The Social Security Administration announced an upward cost-of-living adjustment for the Social Security taxable wage limit. For year 2013,the amount of earnings taxable for Social Security (Old Age, Survivors and Disability Insurance, or “OASDI”) will increase from $110,100 to $113,700. The temporary decrease in the employee tax rate from 6.2% to 4.2%, last extended under the Middle Class Tax Relief and Job Creation Act of 2012, expires on December 31, 2012.

Therefore, the 2013 tax rate for employees will increase to 6.2% from the 2012 rate of 4.2%. The employer rate will remain unchanged at 6.2%. With this increase in taxable wages, the maximum Social Security tax payable by an employee will be $7,049.40, an increase of $2,425.20 from the current maximum tax of $4,624.20.

Employers will match the employee’s 2013 contribution of $7,049.40, an increase of $223.20 from their 2012 maximum of $6,826.20.

Regarding Medicare tax, in 1993 the Omnibus Budget Reconciliation Act removed the taxable wage limit for the Medicare tax for 1994 and years thereafter. Thus, for year 2013 again there will be no maximum employee or employer contribution amount for Medicare tax. For employees, all covered wages will be subject to Medicare tax at a rate of 1.45%. For high-income earners who have wages in excess of certain filing status thresholds ($250,000 if married filing jointly, $125,000 if married filing separately, and $200,000 if filing single), an Additional Medicare Tax of 0.9% will be imposed. However, for withholding tax purposes, covered wages in excess of $200,000 will be taxed at a tax rate of 2.35% (1.45% + 0.9%), regardless of filing status. (See the September 2012 Tax Researcher for more details.)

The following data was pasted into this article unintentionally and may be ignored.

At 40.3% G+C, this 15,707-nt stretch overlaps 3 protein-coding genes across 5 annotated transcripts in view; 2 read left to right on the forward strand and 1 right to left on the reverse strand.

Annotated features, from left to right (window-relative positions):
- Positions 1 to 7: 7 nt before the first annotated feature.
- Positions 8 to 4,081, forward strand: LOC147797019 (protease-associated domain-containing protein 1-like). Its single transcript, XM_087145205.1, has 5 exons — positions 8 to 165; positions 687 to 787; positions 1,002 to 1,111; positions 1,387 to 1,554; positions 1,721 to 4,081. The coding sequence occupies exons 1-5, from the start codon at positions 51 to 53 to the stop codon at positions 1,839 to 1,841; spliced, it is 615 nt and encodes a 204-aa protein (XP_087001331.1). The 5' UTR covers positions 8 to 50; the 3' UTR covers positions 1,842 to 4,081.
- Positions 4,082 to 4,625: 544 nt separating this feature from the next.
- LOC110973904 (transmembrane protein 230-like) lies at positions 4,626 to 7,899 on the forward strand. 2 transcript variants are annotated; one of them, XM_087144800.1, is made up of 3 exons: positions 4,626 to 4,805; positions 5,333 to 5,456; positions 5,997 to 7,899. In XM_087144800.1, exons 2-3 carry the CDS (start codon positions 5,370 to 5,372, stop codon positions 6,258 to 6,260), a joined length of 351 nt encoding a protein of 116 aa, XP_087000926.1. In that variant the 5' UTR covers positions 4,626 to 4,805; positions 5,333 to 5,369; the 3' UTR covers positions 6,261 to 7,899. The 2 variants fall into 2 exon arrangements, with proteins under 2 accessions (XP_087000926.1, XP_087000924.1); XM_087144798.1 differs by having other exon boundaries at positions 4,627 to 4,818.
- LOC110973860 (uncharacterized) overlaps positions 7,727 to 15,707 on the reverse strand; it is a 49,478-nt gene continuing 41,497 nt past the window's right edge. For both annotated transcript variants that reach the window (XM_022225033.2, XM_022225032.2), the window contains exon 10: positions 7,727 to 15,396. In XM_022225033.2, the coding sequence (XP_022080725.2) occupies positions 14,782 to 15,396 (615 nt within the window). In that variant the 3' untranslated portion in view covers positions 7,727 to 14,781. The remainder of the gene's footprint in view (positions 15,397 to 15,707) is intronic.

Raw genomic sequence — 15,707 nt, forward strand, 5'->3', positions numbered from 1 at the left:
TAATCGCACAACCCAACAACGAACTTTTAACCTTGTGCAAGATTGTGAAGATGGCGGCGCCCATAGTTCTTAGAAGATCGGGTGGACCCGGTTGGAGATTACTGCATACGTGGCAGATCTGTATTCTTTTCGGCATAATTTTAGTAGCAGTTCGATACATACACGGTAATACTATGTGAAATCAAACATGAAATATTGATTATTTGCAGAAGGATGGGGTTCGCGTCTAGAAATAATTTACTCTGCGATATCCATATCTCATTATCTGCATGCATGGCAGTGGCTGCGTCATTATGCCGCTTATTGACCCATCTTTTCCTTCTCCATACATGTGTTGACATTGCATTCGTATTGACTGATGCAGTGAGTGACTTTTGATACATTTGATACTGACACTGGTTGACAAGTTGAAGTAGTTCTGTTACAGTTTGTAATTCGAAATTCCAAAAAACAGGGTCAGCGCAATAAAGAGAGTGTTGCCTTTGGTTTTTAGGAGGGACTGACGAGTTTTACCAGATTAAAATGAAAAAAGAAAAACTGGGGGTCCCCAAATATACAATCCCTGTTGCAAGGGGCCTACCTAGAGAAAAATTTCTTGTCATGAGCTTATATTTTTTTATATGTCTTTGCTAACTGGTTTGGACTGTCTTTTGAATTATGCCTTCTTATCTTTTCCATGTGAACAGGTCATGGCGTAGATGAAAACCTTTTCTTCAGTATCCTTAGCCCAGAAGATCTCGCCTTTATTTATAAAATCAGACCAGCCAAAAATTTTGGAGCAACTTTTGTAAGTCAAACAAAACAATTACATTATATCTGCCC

Employers are not subject to the Additional Medicare Tax. They will continue to be subject to the Medicare tax at the rate of 1.45% on all taxable wages.
Depending on the amount of taxable wages, the combined Social Security and Medicare employee tax rate will range from 7.65% (6.20% + 1.45%) to a combination of 6.2%, 1.45% and 0.9% if the employee is a high-income earner. The combined employer rate will remain 7.65%.